This SSHRC-funded Knowledge Synthesis project is examining existing literature from 2005-2016 that is related to the impacts/effects of energy systems [(oil, natural gas, coal, nuclear, wind, solar) exploration, production, processing, and transportation, etc.] specifically related to children and youth.
The synthesis critically analyzed and organized the research through a social ecological lens, identify strengths, links, and gaps, across social/ human health/ geographic/ psychological/ cultural spiritual/ political/economic etc. topic areas.
The research explored how children and youth are engaged in decisions that affect them about the energy systems and about key issues such as climate change. Opportunities for child and youth to influence or engage in and decision-making are discussed in a Canadian and international context, to help determine how Canada can play a leadership role globally.
The future of energy resource extraction, especially carbon-intensive options such as natural gas and oil, present a major challenge for global economic and social sustainability. However, with the recognition that carbon-based resource extraction and use results in emissions that contribute to climate change, many economies – including Canada’s – are in the midst of transitioning to forms of low-carbon good and services based economies (LCGS). In the transition to a LCGS economy, children and youth emerge as a critical population group. Children, youth and the communities they are situated in, are impacted by energy resource extraction, production, and consumption and their resilience and that of their communities in the face of the transition to LCGS is a critical component of Canada’s future. Children and youth are also a largely untapped resource when it comes to leading and innovating Canada’s energy transformation. They are noticeably absent from energy planning and policy, and from energy systems impacts analysis and national and international sustainable energy development plans. There is no coherent analysis of the state of knowledge regarding the social dimensions of energy systems, their impact on children and youth, and the role (current and future) that children and youth might play in the transition to LCGS economies. The ResiliencebyDesign (RbD) Lab at Royal Roads University (RRU) and the Resilience Research Centre (RRC) at Dalhousie University are collaborating in this SSHRC Knowledge Synthesis Grant to conduct a systematic interdisciplinary review and synthesis (i.e., using a critical interpretive analysis) of extant social science and behavioural science research on this topic. Specifically, we analyzed the current landscape of knowledge regarding the impacts of energy systems (extraction, production and consumption) on children and youth well-being and community resilience. The synthesis also examined research on strategies for engaging and empowering children and youth as leaders, innovators, and change makers in the global energy transition. From this, we developd a framework that will be used to make concrete recommendations for policy makers and practitioners, as well as inform future research in the area. The research resulted in a detailed report, peer reviewed articles, lay summaries, and digital narratives that, taken together, promoted dialogue among youth, government, industry, and other stakeholders.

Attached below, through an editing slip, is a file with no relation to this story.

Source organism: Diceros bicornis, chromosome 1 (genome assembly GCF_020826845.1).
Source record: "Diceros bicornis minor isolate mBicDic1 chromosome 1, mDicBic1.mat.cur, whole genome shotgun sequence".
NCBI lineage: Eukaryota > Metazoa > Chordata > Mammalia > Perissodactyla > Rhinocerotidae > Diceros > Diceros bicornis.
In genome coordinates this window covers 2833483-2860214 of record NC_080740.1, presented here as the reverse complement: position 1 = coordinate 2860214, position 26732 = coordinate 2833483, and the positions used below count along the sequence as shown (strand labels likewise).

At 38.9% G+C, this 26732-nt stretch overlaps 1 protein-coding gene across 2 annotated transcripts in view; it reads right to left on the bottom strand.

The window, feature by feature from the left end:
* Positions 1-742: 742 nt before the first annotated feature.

See below for link to full publication:
Irwin, P., Cox, R.S., Scannell, L., Fletcher, S., Dixon Bennett, T., Heykoop, C., and Ungar, M. (2016). Children and Youth’s Biopsychosocial Health in the context of Energy Resource Activities. Knowledge Synthesis Report produced for Social Sciences and Humanities Research Council of Canada.